1-2 July 2017, Christ Mountain Top, The Lord’s Table
Call to Worship, Psalm 88 (6:00 pm only)
Children, Exodus 10.1-29
Message, Exodus 11.4-10, 12.30-38

Children:
Blood
Frogs
Gnats/lice
Flies
Death of cattle
Boils
Hail & fire
      Pharaoh’s heart, hardened by God … humble yourself
Locusts, cover the surface of the land, fill your houses
      Pharaoh’s heart hardened
Darkness, that can be felt, 3 days
      Pharaoh’s heart hardened
      But light for Hebrews

Message:
God is on the loose
      Hijacking Moses’ life
      Selecting a murderer, a failure, a reluctant man
God is on the loose
      Destroying the powers of Egypt
      Setting slaves, God’s people, free

The Mummy (original 1999) the gods of Egypt doing these powerful acts … interesting that they borrow the imagery of Exodus and flip the script. Instead of a powerful free God fighting to free slaves, it’s a powerful oppressive God fighting to enslave humanity.
      For the Hebrews, under oppression, their situation seems hopeless. They have no memory of freedom. They can’t imagine what it looks like. Moses offers promises, but they have no way fully appreciate it. If you have ever experienced abuse, or learned the story of someone who has lived it, you may appreciate, just a little, how hopeless they were. Or, how the glimmer of hope became the cause for deeper disappointment.
      God does something mighty. Pharaoh hardly flinches. God does something else. Pharaoh brushes it off. God brings one calamity after another, and Pharaoh still holds the upper hand.
      Moses says, “Let my people go.”
      Pharaoh says, “Make bricks without straw.”

We know how the story ends, but imagine yourself in the middle of the story. Where do you find hope? And we are each at a different place in our personal stories. Where do you find hope?

Youth Mission Trip



Fond farewells as they head off for a week of hands-on mission in Maine with UM ARMY. And only one guy on the team ...!

Tuesday, July 11, 2017

Let My People Go ... NO!

Connecting: The Old and the Young


An animated conversation - a regular sign of connection across generations!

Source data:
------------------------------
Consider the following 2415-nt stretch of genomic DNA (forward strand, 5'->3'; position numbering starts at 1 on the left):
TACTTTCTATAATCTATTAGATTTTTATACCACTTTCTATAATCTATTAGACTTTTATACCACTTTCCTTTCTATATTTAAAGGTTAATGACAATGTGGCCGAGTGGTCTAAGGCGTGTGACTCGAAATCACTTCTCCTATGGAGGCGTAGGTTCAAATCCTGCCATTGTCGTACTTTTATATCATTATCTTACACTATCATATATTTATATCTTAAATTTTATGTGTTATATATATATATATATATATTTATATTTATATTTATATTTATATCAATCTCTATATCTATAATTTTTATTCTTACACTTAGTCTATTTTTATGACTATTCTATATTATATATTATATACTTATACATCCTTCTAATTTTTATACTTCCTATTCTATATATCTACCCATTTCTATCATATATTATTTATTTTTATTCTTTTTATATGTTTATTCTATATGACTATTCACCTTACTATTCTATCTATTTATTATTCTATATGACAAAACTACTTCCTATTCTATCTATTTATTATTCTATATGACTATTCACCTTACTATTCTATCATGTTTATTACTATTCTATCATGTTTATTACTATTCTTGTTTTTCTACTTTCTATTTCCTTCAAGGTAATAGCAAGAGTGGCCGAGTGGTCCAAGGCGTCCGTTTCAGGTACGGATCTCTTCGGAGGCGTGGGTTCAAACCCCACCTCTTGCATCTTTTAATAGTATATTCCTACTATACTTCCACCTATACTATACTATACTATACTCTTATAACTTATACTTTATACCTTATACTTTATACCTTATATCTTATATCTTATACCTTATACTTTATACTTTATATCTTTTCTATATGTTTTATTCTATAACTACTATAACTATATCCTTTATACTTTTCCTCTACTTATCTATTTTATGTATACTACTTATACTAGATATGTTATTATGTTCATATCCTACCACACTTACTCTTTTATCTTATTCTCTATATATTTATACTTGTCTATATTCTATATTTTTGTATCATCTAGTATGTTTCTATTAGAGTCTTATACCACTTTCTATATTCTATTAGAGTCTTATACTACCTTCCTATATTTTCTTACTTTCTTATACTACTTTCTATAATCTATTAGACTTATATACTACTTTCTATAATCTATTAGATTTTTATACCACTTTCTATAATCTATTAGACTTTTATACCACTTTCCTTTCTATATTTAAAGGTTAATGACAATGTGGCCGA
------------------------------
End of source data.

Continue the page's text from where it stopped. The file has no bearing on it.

New Eagle


Congrats to Justin and his family!

On the anniversary of Loving

Just read this remarkable personal story, and commend it to all:


By John Gauthier*
June 12 was the 50th anniversary of the Loving v. Virginia case, in which the Supreme Court ruled unconstitutional any state laws barring marriage based on race. This is of special significance to me as my wife, Dana, and I are an interracial couple living in Maryland, which also had anti-miscegenation laws which would have prevented us to marry in this state, or to be legally recognized had we lived in that time.
June 12 is a day I celebrate, and a day that I deplore. This day reminds me of my ignorance, and the willful rejection of so many of us to take seriously the blatant, fundamental issues in our society. It also reminds me of the danger of relying on government alone to fix social problems.
Race had never been a major focus of my life. I was raised in predominantly White northern Illinois by parents who were largely neutral about racial issues. As a family, I think we always believed that a person's worth was largely self-determined and that 99 times out of 100, each person had an equal opportunity to make of themselves what they wished, and if they didn't, blame rested largely on their shoulders.
Then I met Dana.
I didn't understand what I was experiencing at first, when people would stare at us, or when I'd watch her get trailed in a retail store by a security guard, or when the fast-food cashier, not knowing we were together, was rude to her, but brightened as soon as I stepped up. When her niece, nephew and I were jeered-at twice within a 20-minute period walking down a street in Raleigh, I chalked it up to “The South.” But as more and more of these experiences stacked up, I started to see something that I simply didn't understand before: Being Black in America IS a fundamentally and demonstrably different experience than being White in America.

Monday, July 10, 2017

After Party


After Open Table, our contemporary service on Saturday evenings, a group often heads out for some additional fellowship.

Recital


From the Michele Millington studio recital on June 10. Thanks again, Michele, for bringing your young musicians here!

Friday, July 7, 2017

Vegetable of Hope in Zimbabwe

Margaret Tagwira describes the nutritional advantages of chaya amid a field of the fast-growing vegetable. Photo by Mike DuBose, UMNS.
Margaret Tagwira feels the heavy burden African women bear for the survival of their families.
As an agricultural researcher at United Methodist Africa University, she has made it her life’s work to ease the load placed squarely on the slender shoulders of women as they struggle daily to feed their families.
Tagwira, a senior laboratory technician, earned a master of public health and graduate diploma in Non-governmental Organization management from Africa University. She was responsible for planning and setting up the first laboratories at the school.
Her compassion for women has made her an evangelist for chaya, a drought-resistant shrub she calls a “woman’s plant” because it is loaded with protein, iron, calcium, potassium and Vitamin A — all essential nutrients, especially for women and babies.